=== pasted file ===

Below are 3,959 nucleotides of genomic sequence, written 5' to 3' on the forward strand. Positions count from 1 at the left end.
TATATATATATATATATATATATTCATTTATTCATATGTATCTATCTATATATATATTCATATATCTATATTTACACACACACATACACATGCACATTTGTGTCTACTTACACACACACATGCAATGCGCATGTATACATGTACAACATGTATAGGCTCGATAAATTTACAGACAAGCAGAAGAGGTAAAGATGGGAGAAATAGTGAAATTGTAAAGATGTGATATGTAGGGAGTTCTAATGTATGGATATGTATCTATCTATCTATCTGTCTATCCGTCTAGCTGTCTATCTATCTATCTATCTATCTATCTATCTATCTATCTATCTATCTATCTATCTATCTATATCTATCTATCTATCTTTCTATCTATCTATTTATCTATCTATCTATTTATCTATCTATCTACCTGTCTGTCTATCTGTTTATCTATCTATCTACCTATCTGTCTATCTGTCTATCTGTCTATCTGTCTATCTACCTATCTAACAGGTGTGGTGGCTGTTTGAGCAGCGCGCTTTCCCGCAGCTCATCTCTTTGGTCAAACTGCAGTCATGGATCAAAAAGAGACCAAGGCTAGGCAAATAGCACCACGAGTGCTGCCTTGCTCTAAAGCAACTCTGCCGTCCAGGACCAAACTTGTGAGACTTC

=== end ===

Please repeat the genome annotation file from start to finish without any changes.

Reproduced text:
Below are 3,959 nucleotides of genomic sequence, written 5' to 3' on the forward strand. Positions count from 1 at the left end.
TATATATATATATATATATATATTCATTTATTCATATGTATCTATCTATATATATATTCATATATCTATATTTACACACACACATACACATGCACATTTGTGTCTACTTACACACACACATGCAATGCGCATGTATACATGTACAACATGTATAGGCTCGATAAATTTACAGACAAGCAGAAGAGGTAAAGATGGGAGAAATAGTGAAATTGTAAAGATGTGATATGTAGGGAGTTCTAATGTATGGATATGTATCTATCTATCTATCTGTCTATCCGTCTAGCTGTCTATCTATCTATCTATCTATCTATCTATCTATCTATCTATCTATCTATCTATCTATCTATATCTATCTATCTATCTTTCTATCTATCTATTTATCTATCTATCTATTTATCTATCTATCTACCTGTCTGTCTATCTGTTTATCTATCTATCTACCTATCTGTCTATCTGTCTATCTGTCTATCTGTCTATCTACCTATCTAACAGGTGTGGTGGCTGTTTGAGCAGCGCGCTTTCCCGCAGCTCATCTCTTTGGTCAAACTGCAGTCATGGATCAAAAAGAGACCAAGGCTAGGCAAATAGCACCACGAGTGCTGCCTTGCTCTAAAGCAACTCTGCCGTCCAGGACCAAACTTGTGAGACTTC